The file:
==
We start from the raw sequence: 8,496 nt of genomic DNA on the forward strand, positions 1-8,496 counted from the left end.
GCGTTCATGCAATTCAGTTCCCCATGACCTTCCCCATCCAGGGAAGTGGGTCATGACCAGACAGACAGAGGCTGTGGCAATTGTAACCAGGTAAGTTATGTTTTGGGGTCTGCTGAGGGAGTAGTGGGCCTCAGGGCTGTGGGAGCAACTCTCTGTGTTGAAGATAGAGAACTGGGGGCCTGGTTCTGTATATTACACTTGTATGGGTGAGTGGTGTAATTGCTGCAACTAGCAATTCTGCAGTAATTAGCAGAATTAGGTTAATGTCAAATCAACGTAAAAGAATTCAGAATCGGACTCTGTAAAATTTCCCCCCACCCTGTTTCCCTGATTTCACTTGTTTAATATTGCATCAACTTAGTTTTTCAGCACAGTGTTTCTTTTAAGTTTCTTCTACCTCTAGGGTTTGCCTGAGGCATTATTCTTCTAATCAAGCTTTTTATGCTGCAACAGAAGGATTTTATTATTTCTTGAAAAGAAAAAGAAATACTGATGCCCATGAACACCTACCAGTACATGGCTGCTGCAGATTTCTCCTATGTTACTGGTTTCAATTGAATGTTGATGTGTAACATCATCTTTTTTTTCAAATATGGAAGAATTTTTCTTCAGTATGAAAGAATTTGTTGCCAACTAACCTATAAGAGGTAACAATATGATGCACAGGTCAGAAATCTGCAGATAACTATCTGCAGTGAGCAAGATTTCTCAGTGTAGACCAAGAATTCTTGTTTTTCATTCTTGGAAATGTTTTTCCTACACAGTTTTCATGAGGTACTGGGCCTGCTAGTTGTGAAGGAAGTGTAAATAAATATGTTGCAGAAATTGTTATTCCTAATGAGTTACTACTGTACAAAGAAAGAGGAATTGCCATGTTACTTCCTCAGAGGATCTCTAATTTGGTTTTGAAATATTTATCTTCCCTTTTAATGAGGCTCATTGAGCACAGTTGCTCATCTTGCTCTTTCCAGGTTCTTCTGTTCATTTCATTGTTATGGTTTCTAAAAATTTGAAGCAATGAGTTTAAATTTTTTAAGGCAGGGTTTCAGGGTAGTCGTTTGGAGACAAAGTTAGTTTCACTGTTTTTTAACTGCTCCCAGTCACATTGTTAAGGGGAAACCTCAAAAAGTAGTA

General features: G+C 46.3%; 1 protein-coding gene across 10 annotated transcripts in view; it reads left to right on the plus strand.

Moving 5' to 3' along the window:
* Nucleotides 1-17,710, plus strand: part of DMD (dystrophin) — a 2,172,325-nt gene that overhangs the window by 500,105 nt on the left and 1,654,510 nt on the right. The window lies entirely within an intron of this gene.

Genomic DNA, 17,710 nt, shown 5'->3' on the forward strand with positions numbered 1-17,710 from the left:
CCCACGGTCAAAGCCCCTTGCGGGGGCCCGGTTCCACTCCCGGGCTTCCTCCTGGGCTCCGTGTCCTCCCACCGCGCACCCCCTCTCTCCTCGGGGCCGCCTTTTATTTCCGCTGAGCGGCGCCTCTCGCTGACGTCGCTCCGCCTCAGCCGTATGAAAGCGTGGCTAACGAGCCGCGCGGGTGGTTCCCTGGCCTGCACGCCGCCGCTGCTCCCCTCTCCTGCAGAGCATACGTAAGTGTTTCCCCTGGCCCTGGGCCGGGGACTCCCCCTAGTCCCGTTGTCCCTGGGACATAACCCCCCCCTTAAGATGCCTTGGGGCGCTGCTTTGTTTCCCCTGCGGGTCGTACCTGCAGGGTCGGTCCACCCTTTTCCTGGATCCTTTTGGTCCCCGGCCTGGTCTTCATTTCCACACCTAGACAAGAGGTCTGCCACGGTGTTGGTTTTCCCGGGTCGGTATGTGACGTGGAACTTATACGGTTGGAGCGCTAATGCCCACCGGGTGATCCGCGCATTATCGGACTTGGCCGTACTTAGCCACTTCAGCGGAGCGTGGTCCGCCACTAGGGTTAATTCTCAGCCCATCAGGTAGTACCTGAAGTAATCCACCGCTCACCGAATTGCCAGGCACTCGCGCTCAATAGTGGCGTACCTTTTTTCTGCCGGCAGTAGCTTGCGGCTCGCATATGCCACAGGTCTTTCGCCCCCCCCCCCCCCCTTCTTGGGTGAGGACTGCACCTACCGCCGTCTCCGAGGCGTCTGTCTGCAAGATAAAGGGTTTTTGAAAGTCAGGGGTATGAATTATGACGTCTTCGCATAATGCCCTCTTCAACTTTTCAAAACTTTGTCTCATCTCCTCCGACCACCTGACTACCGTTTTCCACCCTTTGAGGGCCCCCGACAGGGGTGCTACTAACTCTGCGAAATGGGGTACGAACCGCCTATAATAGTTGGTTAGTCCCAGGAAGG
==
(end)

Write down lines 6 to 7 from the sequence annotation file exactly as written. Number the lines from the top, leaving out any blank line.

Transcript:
Genomic DNA, 17,710 nt, shown 5'->3' on the forward strand with positions numbered 1-17,710 from the left:
CCCACGGTCAAAGCCCCTTGCGGGGGCCCGGTTCCACTCCCGGGCTTCCTCCTGGGCTCCGTGTCCTCCCACCGCGCACCCCCTCTCTCCTCGGGGCCGCCTTTTATTTCCGCTGAGCGGCGCCTCTCGCTGACGTCGCTCCGCCTCAGCCGTATGAAAGCGTGGCTAACGAGCCGCGCGGGTGGTTCCCTGGCCTGCACGCCGCCGCTGCTCCCCTCTCCTGCAGAGCATACGTAAGTGTTTCCCCTGGCCCTGGGCCGGGGACTCCCCCTAGTCCCGTTGTCCCTGGGACATAACCCCCCCCTTAAGATGCCTTGGGGCGCTGCTTTGTTTCCCCTGCGGGTCGTACCTGCAGGGTCGGTCCACCCTTTTCCTGGATCCTTTTGGTCCCCGGCCTGGTCTTCATTTCCACACCTAGACAAGAGGTCTGCCACGGTGTTGGTTTTCCCGGGTCGGTATGTGACGTGGAACTTATACGGTTGGAGCGCTAATGCCCACCGGGTGATCCGCGCATTATCGGACTTGGCCGTACTTAGCCACTTCAGCGGAGCGTGGTCCGCCACTAGGGTTAATTCTCAGCCCATCAGGTAGTACCTGAAGTAATCCACCGCTCACCGAATTGCCAGGCACTCGCGCTCAATAGTGGCGTACCTTTTTTCTGCCGGCAGTAGCTTGCGGCTCGCATATGCCACAGGTCTTTCGCCCCCCCCCCCCCCCTTCTTGGGTGAGGACTGCACCTACCGCCGTCTCCGAGGCGTCTGTCTGCAAGATAAAGGGTTTTTGAAAGTCAGGGGTATGAATTATGACGTCTTCGCATAATGCCCTCTTCAACTTTTCAAAACTTTGTCTCATCTCCTCCGACCACCTGACTACCGTTTTCCACCCTTTGAGGGCCCCCGACAGGGGTGCTACTAACTCTGCGAAATGGGGTACGAACCGCCTATAATAGTTGGTTAGTCCCAGGAAGG